• Involve everyone — the physicians, nurses, administrative staff and ancillary staff — when making the purchase decision.
  • Have them help design a new end-to-end patient flow. This must include mapping how the old process ran, how the new one will run and a definition of individual rules for participants.
  • Perform end-to-end dry runs. Put a staffer on the table in pre-op to test for comfort and what it's like to move this "patient" on the table. Make sure that all the staffers are familiar with their (possibly) modified roles. Check how long it takes to clean and prepare the table for the next patient, and make sure your plans for storing the tables and accessories are feasible.
  • Appoint someone with clout to own the process and to take the lead in making any changes that may be necessary.
  • Decide how you'll measure performance. This includes putting more emphasis on non-operating time instead of turnover time as a whole (see sidebar).
  • Let everyone know how the system's working. That lets them know that their efforts have paid off and encourages them to continuously improve performance.

???Non-Operative Time' Is What You Want to Reduce

Turnover time, the interval between the departure of one patient from the OR and the arrival of the next, is traditionally used as a measure of productivity in ORs because many people think that little can be done about surgery's other intervals.

For example, there's not much anyone can do to reduce a surgeon's operative time because it reflects the complexity of the procedure, the patient's primary and co-morbid medical problems, and the surgeon's normal pace. It was also thought that you couldn't reduce OR anesthesia time (the interval from the patient's arrival in the OR to the time the patient is turned over to the surgeon) and OR emergence time (the interval from the conclusion of surgery to the patient's departure from the OR). But this reasoning doesn't take into account that these two intervals, under the control of the anesthesia team, include the time to move the patient onto and off the OR table.

Since stretcher tables eliminate these transfers, the interval that captures the full impact of stretcher tables on OR throughput is known as the non-operative time. As the graph above shows, you can also save turnover time by eliminating the cleaning of the OR table in the OR.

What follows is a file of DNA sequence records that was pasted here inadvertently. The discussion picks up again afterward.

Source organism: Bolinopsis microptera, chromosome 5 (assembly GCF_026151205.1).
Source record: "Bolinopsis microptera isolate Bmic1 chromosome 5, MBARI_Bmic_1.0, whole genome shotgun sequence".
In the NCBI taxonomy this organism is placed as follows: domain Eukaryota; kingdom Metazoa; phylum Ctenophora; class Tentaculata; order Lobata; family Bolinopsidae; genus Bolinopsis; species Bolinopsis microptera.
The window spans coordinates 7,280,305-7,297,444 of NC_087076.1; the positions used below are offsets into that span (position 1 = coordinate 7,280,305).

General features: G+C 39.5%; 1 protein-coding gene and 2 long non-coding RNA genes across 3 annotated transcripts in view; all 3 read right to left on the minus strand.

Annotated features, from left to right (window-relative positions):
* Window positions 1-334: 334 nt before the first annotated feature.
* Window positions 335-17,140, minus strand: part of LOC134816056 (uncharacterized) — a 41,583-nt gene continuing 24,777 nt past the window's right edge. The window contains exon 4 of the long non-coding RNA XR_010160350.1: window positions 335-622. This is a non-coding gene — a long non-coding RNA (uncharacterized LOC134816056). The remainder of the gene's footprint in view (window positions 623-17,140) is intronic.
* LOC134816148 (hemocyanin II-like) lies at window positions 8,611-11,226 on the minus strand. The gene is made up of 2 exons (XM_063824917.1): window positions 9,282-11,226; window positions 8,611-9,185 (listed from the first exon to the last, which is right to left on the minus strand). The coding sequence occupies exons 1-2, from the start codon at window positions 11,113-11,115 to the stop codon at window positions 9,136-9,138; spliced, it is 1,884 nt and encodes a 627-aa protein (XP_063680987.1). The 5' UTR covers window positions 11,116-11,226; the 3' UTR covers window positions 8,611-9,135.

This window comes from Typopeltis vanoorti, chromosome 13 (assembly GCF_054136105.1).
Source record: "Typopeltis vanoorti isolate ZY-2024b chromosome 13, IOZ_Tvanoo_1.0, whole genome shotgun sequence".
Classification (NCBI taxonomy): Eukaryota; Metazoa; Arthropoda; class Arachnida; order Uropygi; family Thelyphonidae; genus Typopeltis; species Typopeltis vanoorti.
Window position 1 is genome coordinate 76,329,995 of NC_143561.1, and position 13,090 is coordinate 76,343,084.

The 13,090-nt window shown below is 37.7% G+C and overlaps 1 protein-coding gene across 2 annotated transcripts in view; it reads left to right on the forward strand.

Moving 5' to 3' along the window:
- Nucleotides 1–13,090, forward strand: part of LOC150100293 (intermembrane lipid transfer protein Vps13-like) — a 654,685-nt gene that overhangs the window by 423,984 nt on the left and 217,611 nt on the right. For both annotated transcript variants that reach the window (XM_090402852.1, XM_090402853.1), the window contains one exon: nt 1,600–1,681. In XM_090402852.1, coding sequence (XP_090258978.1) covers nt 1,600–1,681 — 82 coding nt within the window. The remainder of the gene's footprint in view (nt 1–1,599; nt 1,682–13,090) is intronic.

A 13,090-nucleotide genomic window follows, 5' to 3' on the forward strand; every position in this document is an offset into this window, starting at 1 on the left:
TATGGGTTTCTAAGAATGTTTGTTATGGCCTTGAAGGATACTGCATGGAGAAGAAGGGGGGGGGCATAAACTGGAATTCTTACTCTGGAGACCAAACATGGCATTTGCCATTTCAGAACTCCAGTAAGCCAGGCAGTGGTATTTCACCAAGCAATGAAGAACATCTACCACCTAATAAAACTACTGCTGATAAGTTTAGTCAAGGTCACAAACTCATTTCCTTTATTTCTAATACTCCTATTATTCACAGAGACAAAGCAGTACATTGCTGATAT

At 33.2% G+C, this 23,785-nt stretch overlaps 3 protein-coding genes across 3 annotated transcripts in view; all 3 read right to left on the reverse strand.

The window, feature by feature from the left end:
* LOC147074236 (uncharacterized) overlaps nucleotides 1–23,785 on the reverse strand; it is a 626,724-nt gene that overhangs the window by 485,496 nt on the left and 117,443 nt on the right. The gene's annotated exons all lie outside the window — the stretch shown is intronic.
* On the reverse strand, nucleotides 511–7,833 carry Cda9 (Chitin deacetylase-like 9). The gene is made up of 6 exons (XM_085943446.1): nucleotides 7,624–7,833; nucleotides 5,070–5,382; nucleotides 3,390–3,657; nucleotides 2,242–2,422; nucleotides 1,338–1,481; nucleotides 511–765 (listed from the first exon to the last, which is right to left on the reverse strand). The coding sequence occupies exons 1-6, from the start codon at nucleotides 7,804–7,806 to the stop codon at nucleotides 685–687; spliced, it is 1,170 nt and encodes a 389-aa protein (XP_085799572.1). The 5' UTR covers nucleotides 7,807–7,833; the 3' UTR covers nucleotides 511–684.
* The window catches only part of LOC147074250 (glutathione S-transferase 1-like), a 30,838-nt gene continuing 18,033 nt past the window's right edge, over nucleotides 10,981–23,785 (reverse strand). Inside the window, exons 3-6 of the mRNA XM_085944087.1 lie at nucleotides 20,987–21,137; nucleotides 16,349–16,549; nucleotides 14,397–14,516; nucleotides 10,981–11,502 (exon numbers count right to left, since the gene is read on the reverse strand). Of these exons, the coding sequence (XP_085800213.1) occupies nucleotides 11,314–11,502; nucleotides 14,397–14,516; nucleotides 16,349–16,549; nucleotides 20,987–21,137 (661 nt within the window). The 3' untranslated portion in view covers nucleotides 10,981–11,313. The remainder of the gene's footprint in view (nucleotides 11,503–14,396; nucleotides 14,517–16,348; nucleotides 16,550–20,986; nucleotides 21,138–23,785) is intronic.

— Dan Krupka and Peter Logue

Sizing up the benefits
Now that your facility has stretcher tables and knows how to use them, you'll likely see benefits that could make everyone, from patients to the administrative board, happier.

While you may be counting the time stretcher tables save in minutes per procedure, you could reduce your non-operating time enough to add additional cases each day. But keep in mind that you'll realize no financial benefit unless your case volume grows enough to take advantage of the increased capacity.

Eliminating or greatly reducing patient transfers will surely please your staff. They'll appreciate not having aches and pains from picking up patients. They also stand to gain from cutting the non-operative time because even if the reduction isn't large enough to add an additional case, at least they can go home sooner.

Stretcher tables will also cut down on your laundry bill because you'll only have to worry about washing one set of sheets per patient. Under the traditional system, the patient gets a new set in the pre-op, another in the OR and a third in the recovery area.

Last but not least, patients will almost certainly be more satisfied. They won't have to deal with the jostling that comes from being lifted or the shock of being taken from a warm surface and put on a cold OR table. And while introducing stretcher tables may not eliminate the unpredictability of wait times, reducing the non-operative time will make those wait times less volatile.